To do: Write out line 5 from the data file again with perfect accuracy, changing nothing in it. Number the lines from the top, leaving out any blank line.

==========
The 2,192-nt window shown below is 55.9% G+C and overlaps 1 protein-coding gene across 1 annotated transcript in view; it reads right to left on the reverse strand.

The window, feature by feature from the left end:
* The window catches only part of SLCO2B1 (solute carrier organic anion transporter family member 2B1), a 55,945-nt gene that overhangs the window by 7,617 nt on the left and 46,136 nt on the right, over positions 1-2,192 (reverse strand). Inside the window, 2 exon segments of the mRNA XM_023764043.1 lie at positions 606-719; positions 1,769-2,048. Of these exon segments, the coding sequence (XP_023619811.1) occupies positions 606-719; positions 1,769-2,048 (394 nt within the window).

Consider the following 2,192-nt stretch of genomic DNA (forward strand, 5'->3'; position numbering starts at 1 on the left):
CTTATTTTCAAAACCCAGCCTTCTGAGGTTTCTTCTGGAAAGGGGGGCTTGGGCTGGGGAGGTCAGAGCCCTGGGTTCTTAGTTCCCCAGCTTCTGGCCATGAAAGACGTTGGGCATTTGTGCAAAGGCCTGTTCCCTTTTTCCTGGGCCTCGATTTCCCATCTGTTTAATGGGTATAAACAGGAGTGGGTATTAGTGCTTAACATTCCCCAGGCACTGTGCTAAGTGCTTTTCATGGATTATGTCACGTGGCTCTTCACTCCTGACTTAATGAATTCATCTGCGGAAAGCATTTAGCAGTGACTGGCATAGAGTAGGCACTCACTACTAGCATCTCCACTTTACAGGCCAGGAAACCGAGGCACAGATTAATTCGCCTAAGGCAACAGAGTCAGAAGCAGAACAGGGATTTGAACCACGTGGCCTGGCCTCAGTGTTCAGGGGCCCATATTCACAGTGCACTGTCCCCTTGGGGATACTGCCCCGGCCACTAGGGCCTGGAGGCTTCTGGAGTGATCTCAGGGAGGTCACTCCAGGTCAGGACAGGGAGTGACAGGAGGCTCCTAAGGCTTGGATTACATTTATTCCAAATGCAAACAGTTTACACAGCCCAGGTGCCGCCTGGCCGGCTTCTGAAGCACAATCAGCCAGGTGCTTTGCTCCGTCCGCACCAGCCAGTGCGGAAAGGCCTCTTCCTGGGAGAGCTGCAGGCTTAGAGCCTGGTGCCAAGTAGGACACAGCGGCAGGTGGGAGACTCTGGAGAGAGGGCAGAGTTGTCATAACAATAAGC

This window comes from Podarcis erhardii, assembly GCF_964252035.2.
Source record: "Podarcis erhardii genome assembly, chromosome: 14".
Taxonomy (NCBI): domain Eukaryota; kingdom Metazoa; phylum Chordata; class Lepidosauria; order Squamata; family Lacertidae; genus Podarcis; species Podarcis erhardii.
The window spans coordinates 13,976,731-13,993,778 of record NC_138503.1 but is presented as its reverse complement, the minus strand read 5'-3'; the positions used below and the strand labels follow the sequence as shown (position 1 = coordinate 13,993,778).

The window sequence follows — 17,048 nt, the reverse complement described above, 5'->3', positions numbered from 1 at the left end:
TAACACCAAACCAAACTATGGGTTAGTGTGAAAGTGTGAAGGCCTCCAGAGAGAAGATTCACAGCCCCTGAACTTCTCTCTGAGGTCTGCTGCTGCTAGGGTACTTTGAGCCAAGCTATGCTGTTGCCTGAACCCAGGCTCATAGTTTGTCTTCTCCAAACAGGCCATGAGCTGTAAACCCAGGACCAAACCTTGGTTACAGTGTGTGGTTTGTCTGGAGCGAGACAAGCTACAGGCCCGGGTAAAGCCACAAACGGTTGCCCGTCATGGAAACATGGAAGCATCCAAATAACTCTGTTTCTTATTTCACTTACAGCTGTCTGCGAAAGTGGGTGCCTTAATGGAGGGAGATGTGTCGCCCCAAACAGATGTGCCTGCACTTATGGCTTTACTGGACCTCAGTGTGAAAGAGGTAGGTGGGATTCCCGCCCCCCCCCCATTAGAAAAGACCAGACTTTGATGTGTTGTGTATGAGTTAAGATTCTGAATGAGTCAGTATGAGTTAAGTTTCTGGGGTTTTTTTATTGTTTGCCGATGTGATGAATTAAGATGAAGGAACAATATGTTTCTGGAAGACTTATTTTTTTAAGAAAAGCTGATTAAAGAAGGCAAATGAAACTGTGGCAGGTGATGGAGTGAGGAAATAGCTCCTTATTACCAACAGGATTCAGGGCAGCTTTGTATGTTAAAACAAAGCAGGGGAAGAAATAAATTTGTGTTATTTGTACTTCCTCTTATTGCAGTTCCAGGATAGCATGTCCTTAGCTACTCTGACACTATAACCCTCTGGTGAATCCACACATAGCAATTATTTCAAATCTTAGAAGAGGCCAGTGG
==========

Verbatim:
CTTATTTTCAAAACCCAGCCTTCTGAGGTTTCTTCTGGAAAGGGGGGCTTGGGCTGGGGAGGTCAGAGCCCTGGGTTCTTAGTTCCCCAGCTTCTGGCCATGAAAGACGTTGGGCATTTGTGCAAAGGCCTGTTCCCTTTTTCCTGGGCCTCGATTTCCCATCTGTTTAATGGGTATAAACAGGAGTGGGTATTAGTGCTTAACATTCCCCAGGCACTGTGCTAAGTGCTTTTCATGGATTATGTCACGTGGCTCTTCACTCCTGACTTAATGAATTCATCTGCGGAAAGCATTTAGCAGTGACTGGCATAGAGTAGGCACTCACTACTAGCATCTCCACTTTACAGGCCAGGAAACCGAGGCACAGATTAATTCGCCTAAGGCAACAGAGTCAGAAGCAGAACAGGGATTTGAACCACGTGGCCTGGCCTCAGTGTTCAGGGGCCCATATTCACAGTGCACTGTCCCCTTGGGGATACTGCCCCGGCCACTAGGGCCTGGAGGCTTCTGGAGTGATCTCAGGGAGGTCACTCCAGGTCAGGACAGGGAGTGACAGGAGGCTCCTAAGGCTTGGATTACATTTATTCCAAATGCAAACAGTTTACACAGCCCAGGTGCCGCCTGGCCGGCTTCTGAAGCACAATCAGCCAGGTGCTTTGCTCCGTCCGCACCAGCCAGTGCGGAAAGGCCTCTTCCTGGGAGAGCTGCAGGCTTAGAGCCTGGTGCCAAGTAGGACACAGCGGCAGGTGGGAGACTCTGGAGAGAGGGCAGAGTTGTCATAACAATAAGC